For profitability and management accounting, the Product Costing module of the Controlling module is utilised to value the internal cost of materials and production. A specialised skill is product costing. Due to its complexity and high level of connection with other modules, pricing is frequently avoided. The goal of this 5-part blog is to make product costing simpler.

Quantity Structure is the third step in comprehending the fundamentals of product costing. With the aid of quantity structure, you may determine the costs of producing items and the cost of goods sold for commodities based on the BOM, routing (PP), or master recipe (PP-PI).


  • Master data are produced.
  1. Master Materials (including MRP, Accounting, Costing views)
  2. Table of Contents
  3. Centers for Work (with Cost Centers and Activity Types)
  4. Planning routes (Production) OR
  5. Expert Recipes (Production Planning- Process Industries)
  6. Finished Versions (optional)
  7. Collectors of product costs (PP-REM – Repetitive Manufacturing)


Due to its importance as a crucial point of connection between SAP’s Finance and Logistics modules, quantity structure is a crucial topic in product costing. Quantity Structure is composed of various elements.

For each product with a distinct fit, form, and purpose in a plant, a material master is made. Numerous views, such as Material Resource Planning (MRP) views, Accounting views, and Costing views, are included in the material master. The procurement type and special procurement key fields on the MRP 2 view are two that are important for costing. The procurement type parameter specifies whether a material is manufactured domestically, bought externally, or both. Additionally, the special procurement key specifies whether a material is subcontracted, phantom, bought from another factory, etc. When calculating a material’s cost, it’s critical that these two fields are accurate.

A bill of materials (BOM) is made for each internally manufactured material. A BOM contains the component ingredients and quantities required to make a finished or semi-finished good. Depending on the price control, the standard or moving average price of the BOM components is used to calculate the material cost of a product (S for standard, V for moving average).

A machine or workspace where a manufacturing process is carried out is referred to as a work centre (PP) or resource (PP-PI). A standard value key, which is a particular set of actions connected to a work centre, is used by each work centre or resource. In the first instalment of this blog series, I covered several activity kinds.

A routing or master recipe is made in addition to a BOM to describe the steps necessary to generate a material. A routing is made up of a number of operations in Production Planning (PP) manufacturing that describe a production process by including work centres and activity volumes. A master recipe is used in Production Planning- Process Industries (PP-PI) for batch-oriented process manufacturing. In place of labour centres, a master recipe includes all the steps needed to produce a substance, including the resources.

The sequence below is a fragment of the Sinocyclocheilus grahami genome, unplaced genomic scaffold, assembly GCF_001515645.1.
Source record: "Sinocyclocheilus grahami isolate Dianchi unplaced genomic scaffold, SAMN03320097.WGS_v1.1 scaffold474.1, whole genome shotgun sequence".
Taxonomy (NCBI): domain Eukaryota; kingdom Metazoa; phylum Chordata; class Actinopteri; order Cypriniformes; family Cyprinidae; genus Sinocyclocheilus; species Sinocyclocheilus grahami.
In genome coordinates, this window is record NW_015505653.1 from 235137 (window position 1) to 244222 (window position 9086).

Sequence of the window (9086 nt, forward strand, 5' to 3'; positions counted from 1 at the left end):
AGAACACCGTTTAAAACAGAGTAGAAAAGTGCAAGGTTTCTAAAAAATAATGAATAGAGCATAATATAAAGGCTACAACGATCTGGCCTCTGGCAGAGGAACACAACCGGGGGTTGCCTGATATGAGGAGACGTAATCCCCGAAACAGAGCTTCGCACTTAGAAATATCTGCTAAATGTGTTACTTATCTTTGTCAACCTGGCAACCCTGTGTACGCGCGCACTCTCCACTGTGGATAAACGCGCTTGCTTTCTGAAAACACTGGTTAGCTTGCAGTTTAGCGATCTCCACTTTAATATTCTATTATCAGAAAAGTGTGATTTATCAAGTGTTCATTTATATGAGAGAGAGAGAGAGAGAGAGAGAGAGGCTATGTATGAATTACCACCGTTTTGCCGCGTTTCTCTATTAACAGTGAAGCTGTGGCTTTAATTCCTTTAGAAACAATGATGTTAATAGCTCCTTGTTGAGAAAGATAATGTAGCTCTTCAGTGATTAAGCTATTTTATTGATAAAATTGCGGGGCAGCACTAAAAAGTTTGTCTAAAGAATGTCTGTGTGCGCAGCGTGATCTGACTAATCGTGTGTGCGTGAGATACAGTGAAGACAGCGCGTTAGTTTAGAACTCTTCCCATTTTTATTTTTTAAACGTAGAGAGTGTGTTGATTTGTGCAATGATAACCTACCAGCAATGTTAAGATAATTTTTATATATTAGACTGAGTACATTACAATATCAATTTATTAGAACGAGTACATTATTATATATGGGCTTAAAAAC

Rate routings and product cost collectors are both used in repetitive manufacturing. Each production version has its own product cost collector, which records expenses on a period rather than an order basis.

Production versions can be employed if there are several different ways to manufacture a substance, including various material combinations or activities. A BOM and the routing instructions or master recipe needed to generate a material are combined to form production versions. The most frequent or realistic form should be used for the initial production.

Typical Example

Say we are valuing our inventory in a cookie bakery using product costing. This will teach us to value our finished cookies, semi-finished frosting, and baking ingredients like eggs, milk, and sugar (raw materials).

We require a list of materials (Bill of Material) and a recipe of procedures to take in order to calculate expenses (Routing or Master Recipe). By using different ingredients or ovens, we may be able to make the same cookie in a variety of ways, leading to multiple iterations of our recipe and ingredient lists (Production Version). We need to identify the locations where baking activities take place so that we can determine the costs of creating our cookies precisely (work centres or resources).

We might employ a refrigerator, a mixing station, an oven, a cooling station, and a packing station, for instance. Each would be a “work centre,” and we allocate each a particular set of tasks, such as labour and overhead. Our recipe (Routing or Master Recipe) designates the work centres and quantity of each activity as operations. We may determine the cost of making a cookie using the rates for activities in our recipe (Routing or Master Recipe) and the costs for each ingredient (Material Master) in our ingredient list (BOM).

Additional details:

  • Setting up the Material Master MRP properly is essential for quantity-based product costing.
  • To account for changes in production data like BOMs, Routings, Master Recipes, and Production Versions, you must recalculate and release costs.

I discuss how the ideas of cost centre planning, activity rate calculation, and quantity structure relate to the costing process in my upcoming blog. Performing a costing run, pricing a single material, and marking and releasing costs are all covered in this blog.

Follow these links to catch up if you missed the previous two blogs:

Part 1 of the Five Steps to Understanding Product Costing

Part 2 of the five-step guide to understanding product costing: Activity Rate Calculation